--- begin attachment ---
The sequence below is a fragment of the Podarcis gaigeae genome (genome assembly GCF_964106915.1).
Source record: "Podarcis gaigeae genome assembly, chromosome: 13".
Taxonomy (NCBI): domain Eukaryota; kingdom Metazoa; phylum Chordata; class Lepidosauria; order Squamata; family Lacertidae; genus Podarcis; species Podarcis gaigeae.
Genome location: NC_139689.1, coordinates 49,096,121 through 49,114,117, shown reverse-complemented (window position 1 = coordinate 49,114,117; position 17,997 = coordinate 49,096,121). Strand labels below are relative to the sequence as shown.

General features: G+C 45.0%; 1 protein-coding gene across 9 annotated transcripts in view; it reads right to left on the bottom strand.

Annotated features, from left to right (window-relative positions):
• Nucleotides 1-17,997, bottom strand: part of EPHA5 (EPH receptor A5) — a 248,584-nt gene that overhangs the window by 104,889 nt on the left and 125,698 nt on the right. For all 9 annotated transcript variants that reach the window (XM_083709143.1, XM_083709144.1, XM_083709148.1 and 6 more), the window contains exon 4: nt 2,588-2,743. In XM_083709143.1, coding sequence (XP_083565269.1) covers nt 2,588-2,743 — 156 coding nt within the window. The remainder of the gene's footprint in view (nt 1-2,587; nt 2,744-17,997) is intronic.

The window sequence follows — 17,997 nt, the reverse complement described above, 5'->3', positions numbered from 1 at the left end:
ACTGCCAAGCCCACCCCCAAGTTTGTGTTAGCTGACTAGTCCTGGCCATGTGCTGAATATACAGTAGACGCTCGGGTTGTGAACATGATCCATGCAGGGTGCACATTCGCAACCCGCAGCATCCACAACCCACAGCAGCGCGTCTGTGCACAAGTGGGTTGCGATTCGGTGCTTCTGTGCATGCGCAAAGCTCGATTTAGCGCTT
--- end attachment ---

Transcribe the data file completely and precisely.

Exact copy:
The sequence below is a fragment of the Podarcis gaigeae genome (genome assembly GCF_964106915.1).
Source record: "Podarcis gaigeae genome assembly, chromosome: 13".
Taxonomy (NCBI): domain Eukaryota; kingdom Metazoa; phylum Chordata; class Lepidosauria; order Squamata; family Lacertidae; genus Podarcis; species Podarcis gaigeae.
Genome location: NC_139689.1, coordinates 49,096,121 through 49,114,117, shown reverse-complemented (window position 1 = coordinate 49,114,117; position 17,997 = coordinate 49,096,121). Strand labels below are relative to the sequence as shown.

General features: G+C 45.0%; 1 protein-coding gene across 9 annotated transcripts in view; it reads right to left on the bottom strand.

Annotated features, from left to right (window-relative positions):
• Nucleotides 1-17,997, bottom strand: part of EPHA5 (EPH receptor A5) — a 248,584-nt gene that overhangs the window by 104,889 nt on the left and 125,698 nt on the right. For all 9 annotated transcript variants that reach the window (XM_083709143.1, XM_083709144.1, XM_083709148.1 and 6 more), the window contains exon 4: nt 2,588-2,743. In XM_083709143.1, coding sequence (XP_083565269.1) covers nt 2,588-2,743 — 156 coding nt within the window. The remainder of the gene's footprint in view (nt 1-2,587; nt 2,744-17,997) is intronic.

The window sequence follows — 17,997 nt, the reverse complement described above, 5'->3', positions numbered from 1 at the left end:
ACTGCCAAGCCCACCCCCAAGTTTGTGTTAGCTGACTAGTCCTGGCCATGTGCTGAATATACAGTAGACGCTCGGGTTGTGAACATGATCCATGCAGGGTGCACATTCGCAACCCGCAGCATCCACAACCCACAGCAGCGCGTCTGTGCACAAGTGGGTTGCGATTCGGTGCTTCTGTGCATGCGCAAAGCTCGATTTAGCGCTT